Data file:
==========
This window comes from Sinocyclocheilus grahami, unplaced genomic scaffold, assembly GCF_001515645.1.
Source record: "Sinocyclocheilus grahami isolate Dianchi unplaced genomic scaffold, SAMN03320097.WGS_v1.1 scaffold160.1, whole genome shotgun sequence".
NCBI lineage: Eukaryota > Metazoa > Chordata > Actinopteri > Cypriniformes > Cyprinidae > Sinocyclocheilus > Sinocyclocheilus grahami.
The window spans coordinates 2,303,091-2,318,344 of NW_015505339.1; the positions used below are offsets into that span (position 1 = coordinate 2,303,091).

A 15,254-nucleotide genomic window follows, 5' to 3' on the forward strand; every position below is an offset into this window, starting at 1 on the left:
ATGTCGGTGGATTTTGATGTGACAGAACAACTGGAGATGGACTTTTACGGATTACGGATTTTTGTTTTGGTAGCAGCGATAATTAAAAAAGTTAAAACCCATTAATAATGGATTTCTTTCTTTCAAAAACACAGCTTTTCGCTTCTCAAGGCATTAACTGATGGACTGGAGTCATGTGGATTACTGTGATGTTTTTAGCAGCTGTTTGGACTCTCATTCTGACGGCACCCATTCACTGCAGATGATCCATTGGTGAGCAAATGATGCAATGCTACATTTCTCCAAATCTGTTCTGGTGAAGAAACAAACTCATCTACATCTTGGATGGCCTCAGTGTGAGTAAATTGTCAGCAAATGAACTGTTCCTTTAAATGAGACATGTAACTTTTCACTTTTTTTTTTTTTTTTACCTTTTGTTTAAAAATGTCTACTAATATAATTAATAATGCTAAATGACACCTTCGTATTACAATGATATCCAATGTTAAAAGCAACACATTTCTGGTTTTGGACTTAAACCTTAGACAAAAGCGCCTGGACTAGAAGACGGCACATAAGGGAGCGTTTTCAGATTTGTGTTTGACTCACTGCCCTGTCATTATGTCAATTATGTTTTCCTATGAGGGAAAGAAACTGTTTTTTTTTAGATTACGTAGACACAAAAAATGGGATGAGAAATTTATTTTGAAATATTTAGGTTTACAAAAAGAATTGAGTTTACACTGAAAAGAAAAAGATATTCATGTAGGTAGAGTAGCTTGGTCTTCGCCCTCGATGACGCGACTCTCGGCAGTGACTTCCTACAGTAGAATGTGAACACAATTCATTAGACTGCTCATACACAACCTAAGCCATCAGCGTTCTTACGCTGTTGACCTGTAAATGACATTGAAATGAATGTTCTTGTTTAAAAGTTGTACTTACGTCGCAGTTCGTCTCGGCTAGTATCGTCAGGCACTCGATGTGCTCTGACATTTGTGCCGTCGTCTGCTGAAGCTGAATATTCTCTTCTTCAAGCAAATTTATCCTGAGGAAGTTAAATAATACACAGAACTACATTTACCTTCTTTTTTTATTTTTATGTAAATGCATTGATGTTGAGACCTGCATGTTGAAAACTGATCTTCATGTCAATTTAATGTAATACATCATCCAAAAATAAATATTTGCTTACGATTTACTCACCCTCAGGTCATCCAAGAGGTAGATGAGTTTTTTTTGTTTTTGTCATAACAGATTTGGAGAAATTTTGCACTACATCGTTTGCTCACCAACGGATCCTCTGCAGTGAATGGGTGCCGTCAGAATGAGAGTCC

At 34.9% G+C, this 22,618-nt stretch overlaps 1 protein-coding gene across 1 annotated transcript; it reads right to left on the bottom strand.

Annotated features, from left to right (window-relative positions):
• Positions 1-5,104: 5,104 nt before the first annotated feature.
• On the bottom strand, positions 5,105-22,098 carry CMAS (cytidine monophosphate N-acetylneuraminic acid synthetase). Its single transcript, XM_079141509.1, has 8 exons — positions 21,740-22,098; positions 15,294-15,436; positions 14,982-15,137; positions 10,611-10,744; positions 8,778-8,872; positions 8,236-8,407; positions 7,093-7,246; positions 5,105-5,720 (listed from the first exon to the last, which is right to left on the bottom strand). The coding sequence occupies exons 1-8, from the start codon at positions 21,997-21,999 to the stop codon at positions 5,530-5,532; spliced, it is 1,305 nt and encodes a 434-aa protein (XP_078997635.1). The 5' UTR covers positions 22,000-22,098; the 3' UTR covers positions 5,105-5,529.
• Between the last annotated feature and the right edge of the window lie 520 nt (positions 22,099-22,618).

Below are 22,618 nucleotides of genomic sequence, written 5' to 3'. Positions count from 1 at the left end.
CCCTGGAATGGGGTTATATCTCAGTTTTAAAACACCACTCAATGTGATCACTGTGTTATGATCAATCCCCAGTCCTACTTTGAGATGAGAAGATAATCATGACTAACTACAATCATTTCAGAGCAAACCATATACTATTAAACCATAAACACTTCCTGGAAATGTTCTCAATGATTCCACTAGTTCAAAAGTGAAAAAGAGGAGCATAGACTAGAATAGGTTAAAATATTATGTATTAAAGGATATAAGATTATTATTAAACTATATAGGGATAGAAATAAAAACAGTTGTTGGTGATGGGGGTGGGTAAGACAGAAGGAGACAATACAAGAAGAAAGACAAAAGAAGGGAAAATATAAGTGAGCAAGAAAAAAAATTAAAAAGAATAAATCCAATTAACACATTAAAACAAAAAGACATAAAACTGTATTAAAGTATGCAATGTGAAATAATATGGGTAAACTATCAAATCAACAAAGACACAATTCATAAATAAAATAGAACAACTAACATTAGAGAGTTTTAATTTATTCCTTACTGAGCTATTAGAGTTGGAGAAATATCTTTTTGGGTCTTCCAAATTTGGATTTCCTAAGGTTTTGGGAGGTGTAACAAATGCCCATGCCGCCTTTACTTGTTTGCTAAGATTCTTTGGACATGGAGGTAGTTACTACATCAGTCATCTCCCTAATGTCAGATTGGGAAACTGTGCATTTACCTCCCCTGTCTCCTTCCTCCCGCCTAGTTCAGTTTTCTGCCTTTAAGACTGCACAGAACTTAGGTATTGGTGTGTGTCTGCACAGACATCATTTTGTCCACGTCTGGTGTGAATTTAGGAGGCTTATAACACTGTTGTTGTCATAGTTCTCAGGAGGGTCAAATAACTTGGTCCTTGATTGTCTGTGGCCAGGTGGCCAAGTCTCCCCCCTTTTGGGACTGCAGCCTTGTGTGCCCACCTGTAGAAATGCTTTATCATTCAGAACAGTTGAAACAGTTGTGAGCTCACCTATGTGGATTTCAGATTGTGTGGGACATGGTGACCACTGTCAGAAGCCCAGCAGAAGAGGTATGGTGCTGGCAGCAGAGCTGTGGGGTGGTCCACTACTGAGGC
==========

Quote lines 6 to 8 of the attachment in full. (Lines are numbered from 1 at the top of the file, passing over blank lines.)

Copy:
ATGTCGGTGGATTTTGATGTGACAGAACAACTGGAGATGGACTTTTACGGATTACGGATTTTTGTTTTGGTAGCAGCGATAATTAAAAAAGTTAAAACCCATTAATAATGGATTTCTTTCTTTCAAAAACACAGCTTTTCGCTTCTCAAGGCATTAACTGATGGACTGGAGTCATGTGGATTACTGTGATGTTTTTAGCAGCTGTTTGGACTCTCATTCTGACGGCACCCATTCACTGCAGATGATCCATTGGTGAGCAAATGATGCAATGCTACATTTCTCCAAATCTGTTCTGGTGAAGAAACAAACTCATCTACATCTTGGATGGCCTCAGTGTGAGTAAATTGTCAGCAAATGAACTGTTCCTTTAAATGAGACATGTAACTTTTCACTTTTTTTTTTTTTTTTACCTTTTGTTTAAAAATGTCTACTAATATAATTAATAATGCTAAATGACACCTTCGTATTACAATGATATCCAATGTTAAAAGCAACACATTTCTGGTTTTGGACTTAAACCTTAGACAAAAGCGCCTGGACTAGAAGACGGCACATAAGGGAGCGTTTTCAGATTTGTGTTTGACTCACTGCCCTGTCATTATGTCAATTATGTTTTCCTATGAGGGAAAGAAACTGTTTTTTTTTAGATTACGTAGACACAAAAAATGGGATGAGAAATTTATTTTGAAATATTTAGGTTTACAAAAAGAATTGAGTTTACACTGAAAAGAAAAAGATATTCATGTAGGTAGAGTAGCTTGGTCTTCGCCCTCGATGACGCGACTCTCGGCAGTGACTTCCTACAGTAGAATGTGAACACAATTCATTAGACTGCTCATACACAACCTAAGCCATCAGCGTTCTTACGCTGTTGACCTGTAAATGACATTGAAATGAATGTTCTTGTTTAAAAGTTGTACTTACGTCGCAGTTCGTCTCGGCTAGTATCGTCAGGCACTCGATGTGCTCTGACATTTGTGCCGTCGTCTGCTGAAGCTGAATATTCTCTTCTTCAAGCAAATTTATCCTGAGGAAGTTAAATAATACACAGAACTACATTTACCTTCTTTTTTTATTTTTATGTAAATGCATTGATGTTGAGACCTGCATGTTGAAAACTGATCTTCATGTCAATTTAATGTAATACATCATCCAAAAATAAATATTTGCTTACGATTTACTCACCCTCAGGTCATCCAAGAGGTAGATGAGTTTTTTTTGTTTTTGTCATAACAGATTTGGAGAAATTTTGCACTACATCGTTTGCTCACCAACGGATCCTCTGCAGTGAATGGGTGCCGTCAGAATGAGAGTCC

At 34.9% G+C, this 22,618-nt stretch overlaps 1 protein-coding gene across 1 annotated transcript; it reads right to left on the bottom strand.

Annotated features, from left to right (window-relative positions):